7. Always make sure the lid is secure before turning your composter. If needed, you can use elastic bungee cords to secure a loose-fitting lid by stretching the cords across the top of the lid in a crisscross fashion and securing the hooks to the garbage handles. If your container lacks handles, secure each hook to one of the small aeration holes.
Read more:How to Compost.
Tips to Tumbler Success
• Choosing a container
Look for galvanized steel trash cans or plastic drums or barrels at your local home improvement store, or check out eBay or other online sources for new or used containers. Large restaurant or food distributors are another source for food barrels.
You may already have a new or used plastic drum or rain barrel on hand. Just make sure that the container was used only for food or other nontoxic substances. You don’t want any hazardous materials or toxic residue to end up in your compost, and ultimately, your garden.
• Keep materials in balance
The closed environment of your compost tumbler is different than an open pile; think potted plant versus a plant in a terrarium. As such, it’s important to add at least 40 percent of high-carbon organic waste — brown materials — to ensure friable compost instead of a slimy and smelly mess. I prefer a 50/50 ratio — an equal mix of high-nitrogen organic waste (green materials) and high-carbon organic wastes (brown materials) every time you add materials to your compost tumbler.
Make it easy to maintain the proper green-to-brown ratio by keeping a bag of leaves, shredded newspaper or bale of straw near your composter. And a large bucket filled with topsoil gives easy access for when you add more materials to the compost tumbler.
• Size matters
It helps to break up, cut up, chop up, or shred anything that’s large or easily mats, such as tree branches, corn stalks, watermelon rinds, leaves, etc. You can leave them whole if you’d like — everything eventually decomposes — but you’ll speed up the process if the pieces are smaller.
• Maintain adequate moisture
Your compost tumbler will maintain moisture more efficiently than compost in an open pile or compost bin. As such, the goal is to keep your materials slightly damp, like a well-wrung sponge.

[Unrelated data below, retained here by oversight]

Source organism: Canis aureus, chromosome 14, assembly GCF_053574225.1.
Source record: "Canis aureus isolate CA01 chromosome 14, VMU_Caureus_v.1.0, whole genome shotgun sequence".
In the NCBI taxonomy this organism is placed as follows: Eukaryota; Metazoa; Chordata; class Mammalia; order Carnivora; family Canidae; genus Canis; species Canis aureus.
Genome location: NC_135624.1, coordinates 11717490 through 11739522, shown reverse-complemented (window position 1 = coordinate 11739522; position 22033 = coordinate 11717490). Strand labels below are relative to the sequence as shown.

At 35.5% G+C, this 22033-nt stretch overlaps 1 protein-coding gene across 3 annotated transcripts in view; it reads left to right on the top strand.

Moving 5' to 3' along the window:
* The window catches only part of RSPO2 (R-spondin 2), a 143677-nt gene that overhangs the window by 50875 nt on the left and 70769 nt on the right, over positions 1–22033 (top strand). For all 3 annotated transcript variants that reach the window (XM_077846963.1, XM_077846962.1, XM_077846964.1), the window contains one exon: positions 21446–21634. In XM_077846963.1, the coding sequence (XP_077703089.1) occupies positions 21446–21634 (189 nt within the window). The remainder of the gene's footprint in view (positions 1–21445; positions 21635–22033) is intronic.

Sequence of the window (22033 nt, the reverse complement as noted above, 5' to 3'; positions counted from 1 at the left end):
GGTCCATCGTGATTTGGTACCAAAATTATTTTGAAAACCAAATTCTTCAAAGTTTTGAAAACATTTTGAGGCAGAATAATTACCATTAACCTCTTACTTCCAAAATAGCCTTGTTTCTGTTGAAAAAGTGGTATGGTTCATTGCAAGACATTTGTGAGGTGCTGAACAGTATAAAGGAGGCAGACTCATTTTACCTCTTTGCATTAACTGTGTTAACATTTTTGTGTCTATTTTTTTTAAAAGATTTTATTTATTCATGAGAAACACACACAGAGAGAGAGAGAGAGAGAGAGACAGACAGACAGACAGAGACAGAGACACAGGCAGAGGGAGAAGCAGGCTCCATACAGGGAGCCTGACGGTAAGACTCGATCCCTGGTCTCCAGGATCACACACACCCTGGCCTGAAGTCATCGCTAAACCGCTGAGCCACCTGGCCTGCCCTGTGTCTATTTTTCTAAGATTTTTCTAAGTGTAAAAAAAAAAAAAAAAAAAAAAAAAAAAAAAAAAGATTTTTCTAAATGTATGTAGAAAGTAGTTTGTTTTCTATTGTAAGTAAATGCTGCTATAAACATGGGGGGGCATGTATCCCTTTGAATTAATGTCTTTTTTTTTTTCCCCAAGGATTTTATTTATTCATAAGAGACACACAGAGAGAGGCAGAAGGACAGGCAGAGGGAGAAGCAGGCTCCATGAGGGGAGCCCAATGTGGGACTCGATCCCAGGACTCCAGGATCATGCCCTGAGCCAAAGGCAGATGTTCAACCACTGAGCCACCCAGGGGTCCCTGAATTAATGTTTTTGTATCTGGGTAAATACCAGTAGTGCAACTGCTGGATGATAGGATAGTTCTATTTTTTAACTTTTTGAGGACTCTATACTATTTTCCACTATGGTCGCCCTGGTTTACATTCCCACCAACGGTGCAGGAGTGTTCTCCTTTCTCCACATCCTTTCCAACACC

You may not need to add any additional water depending on the weather, temperature and location of your compost tumbler.
If the materials feel somewhat dry, add just enough water (a light misting is best) to keep materials moistened, but not wet. If the contents are wetter than a damp sponge, leave the lid open for a day or so to allow them to dry out. This will help accelerate the composting process without adding excess weight to the container.
• Turn up the action
Turning the pile is easy with this compost tumbler — just keep grabbing the handles and pulling downward. By turning the tumbler you will introduce air and redistribute the composting material with each spin.
The spinning action, on occasion, can force some of the organic material into some of the air holes.
Since this composter is designed with either 3/8- or 1/2-inch air holes rather than 1-inch air holes, this shouldn’t be an issue. Even so, it’s a good idea to check the air holes every now and then to make sure that none have become clogged by organic material inside the container.
Give the tumbler a spin every time you add organic matter. For faster compost, give it a few good turns from once a day to once a week. The frequency will depend on the outdoor temperature and size of materials being composted. Keep spinning the drum and your compost should be ready to use in 10 weeks or less.
Kris Wetherbee lives and gardens in Oakland, Oregon, with her husband, Rick, and she wouldn’t trade her homemade compost tumbler for anything.